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The anti-protest bill is an affront to International Women's Day

The incoming anti-protest bill is part of a historical trend of women and other minorities being silenced through the suppression of protest

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Image Credit: Luke Snell

It has been said so many times by so many others, but this week has made a complete mockery of International Women’s Day, truly exposing the depth of misogyny that remains ingrained in British society today.

The situation was bad enough following the backlash against Meghan Markle’s admission that she had suicidal thoughts while pregnant; then the highly distressing news that Sarah Everard’s remains had been found - and that the murderer is thought to be a policeman.

But the scenes of police aggression at the Sarah Everard vigil in Clapham Common and the anti-protest bill that was passed through its second reading last night takes this to a new level, by attacking our ability to advocate for our rights.

The proposed Police, Sentencing and Court Bill would give the home secretary the power to create laws defining ‘serious disruption’ which the police could then use to suppress protests. The discourse around police suppression of protests has largely used lockdown and the fear of Covid-19 super-spreading as a key reason for intervention. However, this bill demonstrates that it was never truly about Covid to begin with.

The question is - why now? UK lockdowns have been marked by myriad protests, from Black Lives Matter last summer to the more recent anti-lockdown demonstrations. But as many women have said on Twitter, Saturday’s vigil was just ‘women and flowers’ - that was all. Though police aggression is abhorrent at any peaceful protest, this vigil was in honour of a woman who has been murdered - and likely by a police officer.

As International Women’s Day (IWD) has only regained mainstream popularity in the last 10-15 years, its roots in socialist protest have been long forgotten. The event first came about as the result of women coming together in public protests, both in Russia and the USA, to form trade unions and campaign for enfranchisement. At the 1910 Copenhagen Conference of the Second International, Clara Zetkin proposed that:

“…..the Socialist women of all countries will hold each year a Women’s Day, whose foremost purpose it must be to aid the attainment of women’s suffrage. This demand must be handled in conjunction with the entire women’s question according to Socialist precepts. The Women's Day must have an international character and is to be prepared carefully.”

The following year, the first IWD was marked by more than one million women and men attending rallies to campaign for women’s rights to work, vote, hold public office, and to end discrimination.

The first IWD was likewise followed by a tragedy, just as this year’s was. Less than a week later, 140 working women lost their lives in the ‘Triangle Fire’ in New York City. This tragedy drew attention to working conditions and labour legislation in the US, and this became the focus of subsequent IWD events.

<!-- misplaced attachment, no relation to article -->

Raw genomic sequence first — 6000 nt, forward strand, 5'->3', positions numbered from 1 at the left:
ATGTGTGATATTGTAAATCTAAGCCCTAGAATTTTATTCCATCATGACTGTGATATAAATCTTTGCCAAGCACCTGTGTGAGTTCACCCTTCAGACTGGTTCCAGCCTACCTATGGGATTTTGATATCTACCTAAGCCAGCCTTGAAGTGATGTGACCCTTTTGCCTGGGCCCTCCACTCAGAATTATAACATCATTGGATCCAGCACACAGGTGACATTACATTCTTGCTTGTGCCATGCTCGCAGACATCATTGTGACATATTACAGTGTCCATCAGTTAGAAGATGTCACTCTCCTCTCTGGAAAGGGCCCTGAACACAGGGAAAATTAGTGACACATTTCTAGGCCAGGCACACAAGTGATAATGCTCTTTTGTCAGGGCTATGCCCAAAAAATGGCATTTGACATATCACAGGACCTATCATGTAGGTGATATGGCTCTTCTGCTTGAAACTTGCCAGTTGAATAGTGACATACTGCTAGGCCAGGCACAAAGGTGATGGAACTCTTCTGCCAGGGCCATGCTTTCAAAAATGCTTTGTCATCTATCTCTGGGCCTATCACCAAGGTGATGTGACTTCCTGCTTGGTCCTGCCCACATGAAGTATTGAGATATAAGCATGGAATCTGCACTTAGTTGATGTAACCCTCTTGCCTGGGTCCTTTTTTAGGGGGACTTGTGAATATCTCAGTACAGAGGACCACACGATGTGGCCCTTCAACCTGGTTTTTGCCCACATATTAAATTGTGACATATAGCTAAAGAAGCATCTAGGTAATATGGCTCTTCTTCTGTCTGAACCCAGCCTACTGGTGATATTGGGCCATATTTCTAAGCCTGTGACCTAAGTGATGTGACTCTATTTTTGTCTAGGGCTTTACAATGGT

Perhaps the outrage of the last week will renew IWD as an opportunity for us to campaign against gendered violence, amongst the many, many other areas in which gender equality has still not been achieved. The government’s latest attack on our freedom to protest is not the first, and it will not be the last. If anything, it serves as a reminder of the power that protests can have; if the government thought that protests could not invoke change, they would have no reason to suppress them.

On IWD in 1914, Sylvia Pankhurst was arrested on her way to speak in Trafalgar Square. Again, she was not on her way to incite a riot or to vandalise parliament - just to speak. The government silencing women and minority groups is a tale as old as time, but the brutality that was displayed against those at Sarah Everard’s vigil for paying their respects and expressing their hurt and outrage takes this to new heights. The UN has highlighted violence against women and girls as the ‘shadow pandemic’, with lockdown increasing isolation for women with violent partners, separating victims from their support network and other resources.

In the wake of this week, the message seems to be that women are not safe at home, nor on the streets, nor in the hands of the police.

This new protest bill would mean that we cannot work together to improve this situation, both in lockdown and beyond. At its heart, International Women’s Day is an occasion for protest. It is a day to remind us of how far we have come, and how far we have left to go. It is about the collective liberation of all women, and it is not the time to silence us.

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